Tuesday, February 12, 2008
Class was cancelled today so I took advantage of the free day by going to New York University's Bobst Library to do research for the two papers I'm supposed to be working on, as well as get clues about my thesis. I spent 6 hours there, but only got about half of those things done. Most of the time was spent reading about Winslow Homer during the Civil War and George Inness's thoughts on metaphysics.
Somewhere in the Winslow Homer books, I realized that I was in a building overlooking Washington Square, and during the Civil War, Homer spent some time living in New York City, in an apartment overlooking Washington Square. I looked out the window and realized that the park may have looked much the same 140 years ago, especially now that it was coated in a fine layer of snow.
It had begun snowing just as I arrived at the library, in the early afternoon, and as the day progressed, the snow continued a steady fall. Back to the books at hand, I suddenly came across a passage quoting Henry Ward Beecher:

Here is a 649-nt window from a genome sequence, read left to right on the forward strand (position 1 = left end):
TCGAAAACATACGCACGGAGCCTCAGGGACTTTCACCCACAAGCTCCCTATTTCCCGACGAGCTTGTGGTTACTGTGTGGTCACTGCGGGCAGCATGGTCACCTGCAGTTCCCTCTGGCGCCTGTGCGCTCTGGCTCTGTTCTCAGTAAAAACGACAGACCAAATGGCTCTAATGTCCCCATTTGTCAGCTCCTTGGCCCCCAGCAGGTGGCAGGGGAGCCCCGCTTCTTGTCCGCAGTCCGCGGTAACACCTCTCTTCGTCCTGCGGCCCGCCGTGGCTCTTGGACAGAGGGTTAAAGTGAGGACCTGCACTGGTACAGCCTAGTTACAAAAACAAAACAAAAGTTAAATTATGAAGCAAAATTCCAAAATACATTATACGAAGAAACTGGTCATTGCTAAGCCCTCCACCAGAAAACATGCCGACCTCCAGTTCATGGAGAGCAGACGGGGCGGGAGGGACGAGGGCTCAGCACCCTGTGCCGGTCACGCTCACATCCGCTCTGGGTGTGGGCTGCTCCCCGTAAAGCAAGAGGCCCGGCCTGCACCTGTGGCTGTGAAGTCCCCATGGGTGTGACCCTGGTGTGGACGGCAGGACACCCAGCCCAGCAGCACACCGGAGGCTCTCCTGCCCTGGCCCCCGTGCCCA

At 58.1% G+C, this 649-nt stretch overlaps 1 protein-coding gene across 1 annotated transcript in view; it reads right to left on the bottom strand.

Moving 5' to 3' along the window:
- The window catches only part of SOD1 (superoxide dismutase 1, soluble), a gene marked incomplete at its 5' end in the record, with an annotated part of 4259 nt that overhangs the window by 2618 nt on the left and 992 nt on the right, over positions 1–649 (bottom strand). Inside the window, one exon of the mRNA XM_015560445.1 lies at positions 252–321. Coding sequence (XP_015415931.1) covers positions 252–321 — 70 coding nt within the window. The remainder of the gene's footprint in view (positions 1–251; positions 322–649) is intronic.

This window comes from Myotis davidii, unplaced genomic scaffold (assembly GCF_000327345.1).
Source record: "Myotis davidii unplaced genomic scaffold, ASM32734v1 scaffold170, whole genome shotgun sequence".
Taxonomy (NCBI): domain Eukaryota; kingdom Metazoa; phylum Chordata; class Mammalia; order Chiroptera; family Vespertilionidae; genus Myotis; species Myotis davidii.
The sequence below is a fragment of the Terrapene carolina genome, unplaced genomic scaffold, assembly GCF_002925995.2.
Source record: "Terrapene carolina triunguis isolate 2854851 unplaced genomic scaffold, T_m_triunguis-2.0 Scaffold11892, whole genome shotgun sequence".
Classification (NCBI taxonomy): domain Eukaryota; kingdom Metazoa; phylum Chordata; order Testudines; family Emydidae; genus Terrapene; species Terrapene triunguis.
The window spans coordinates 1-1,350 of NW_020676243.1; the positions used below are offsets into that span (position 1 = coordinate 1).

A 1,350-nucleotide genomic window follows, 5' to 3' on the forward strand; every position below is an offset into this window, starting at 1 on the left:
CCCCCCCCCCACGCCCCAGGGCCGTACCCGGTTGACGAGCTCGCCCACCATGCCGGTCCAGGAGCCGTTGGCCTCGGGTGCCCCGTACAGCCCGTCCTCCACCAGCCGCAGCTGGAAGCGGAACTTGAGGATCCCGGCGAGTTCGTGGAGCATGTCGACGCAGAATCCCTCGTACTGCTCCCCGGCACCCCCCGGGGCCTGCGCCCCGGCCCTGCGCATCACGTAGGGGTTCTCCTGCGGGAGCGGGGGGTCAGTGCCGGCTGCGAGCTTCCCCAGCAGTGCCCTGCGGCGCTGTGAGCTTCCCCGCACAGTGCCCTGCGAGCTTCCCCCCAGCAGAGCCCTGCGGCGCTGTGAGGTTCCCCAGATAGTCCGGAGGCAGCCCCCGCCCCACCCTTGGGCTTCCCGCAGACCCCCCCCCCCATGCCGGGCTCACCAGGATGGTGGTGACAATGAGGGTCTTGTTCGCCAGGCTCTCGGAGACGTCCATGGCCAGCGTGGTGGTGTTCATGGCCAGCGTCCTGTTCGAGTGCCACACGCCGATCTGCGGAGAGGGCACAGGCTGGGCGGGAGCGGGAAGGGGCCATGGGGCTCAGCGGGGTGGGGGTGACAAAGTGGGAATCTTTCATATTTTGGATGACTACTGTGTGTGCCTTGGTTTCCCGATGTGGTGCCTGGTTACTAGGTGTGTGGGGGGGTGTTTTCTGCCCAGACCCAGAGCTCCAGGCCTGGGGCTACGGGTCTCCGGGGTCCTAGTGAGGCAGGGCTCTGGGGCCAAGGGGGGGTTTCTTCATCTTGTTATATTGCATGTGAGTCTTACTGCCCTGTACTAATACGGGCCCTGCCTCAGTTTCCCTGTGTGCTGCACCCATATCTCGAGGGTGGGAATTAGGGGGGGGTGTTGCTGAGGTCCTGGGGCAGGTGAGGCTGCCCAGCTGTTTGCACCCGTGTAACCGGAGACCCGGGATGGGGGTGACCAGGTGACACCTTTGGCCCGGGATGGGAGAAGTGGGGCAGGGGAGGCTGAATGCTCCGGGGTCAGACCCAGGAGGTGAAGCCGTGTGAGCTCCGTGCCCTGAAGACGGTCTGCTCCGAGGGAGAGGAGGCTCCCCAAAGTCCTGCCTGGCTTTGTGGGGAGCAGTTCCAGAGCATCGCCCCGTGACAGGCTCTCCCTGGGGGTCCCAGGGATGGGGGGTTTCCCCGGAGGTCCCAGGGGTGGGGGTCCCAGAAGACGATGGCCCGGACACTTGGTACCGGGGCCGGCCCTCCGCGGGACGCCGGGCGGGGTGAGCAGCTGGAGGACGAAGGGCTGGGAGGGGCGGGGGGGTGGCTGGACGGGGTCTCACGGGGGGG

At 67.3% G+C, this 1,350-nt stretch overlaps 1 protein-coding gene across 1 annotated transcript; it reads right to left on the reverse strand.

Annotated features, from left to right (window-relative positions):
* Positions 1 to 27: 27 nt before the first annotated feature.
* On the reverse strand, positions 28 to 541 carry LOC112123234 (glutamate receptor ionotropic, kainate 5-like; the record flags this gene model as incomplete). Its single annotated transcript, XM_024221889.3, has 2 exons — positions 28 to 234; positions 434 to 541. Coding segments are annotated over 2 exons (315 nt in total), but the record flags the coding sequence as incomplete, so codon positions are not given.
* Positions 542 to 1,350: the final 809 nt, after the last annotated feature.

Is there anything in the world so devoid of all power as a snow-flake? ...It forms in silence and in the obscurity of the radiant ether, far up above eyesight or handreach... We have sat and watched the fall of snow until our head grew dizzy, for it is a bewitching sight to persons specualtively inclined. There is a aimless way of riding down, a simple, careless, thoughtless motion, that leads you to think that nothing can be more nonchalant than snow... If you reach out your hand to help it, your very touch destroys it. It dies in your palm, and departs as a tear.
When I finally left the library, the streets were full of slush. The new snow was already corrupted by hundreds of footprints, and college students in the park were making snowballs. But the nonchalant snow was still coming down, icy and wet. I hope its still there tomorrow, because I want to take pictures of Central Park in the snow, and paint it.
Posted by Lady Holiday at 9:42 PM